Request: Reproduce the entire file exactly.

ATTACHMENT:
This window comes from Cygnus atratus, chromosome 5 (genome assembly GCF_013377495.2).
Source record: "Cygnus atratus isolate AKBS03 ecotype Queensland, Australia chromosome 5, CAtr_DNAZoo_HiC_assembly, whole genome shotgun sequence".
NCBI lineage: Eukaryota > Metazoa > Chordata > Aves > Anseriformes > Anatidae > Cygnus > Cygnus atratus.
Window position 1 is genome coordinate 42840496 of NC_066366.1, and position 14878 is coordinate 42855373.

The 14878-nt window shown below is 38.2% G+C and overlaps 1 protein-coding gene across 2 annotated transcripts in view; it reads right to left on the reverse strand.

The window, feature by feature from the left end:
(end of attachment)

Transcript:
This window comes from Cygnus atratus, chromosome 5 (genome assembly GCF_013377495.2).
Source record: "Cygnus atratus isolate AKBS03 ecotype Queensland, Australia chromosome 5, CAtr_DNAZoo_HiC_assembly, whole genome shotgun sequence".
NCBI lineage: Eukaryota > Metazoa > Chordata > Aves > Anseriformes > Anatidae > Cygnus > Cygnus atratus.
Window position 1 is genome coordinate 42840496 of NC_066366.1, and position 14878 is coordinate 42855373.

The 14878-nt window shown below is 38.2% G+C and overlaps 1 protein-coding gene across 2 annotated transcripts in view; it reads right to left on the reverse strand.

The window, feature by feature from the left end: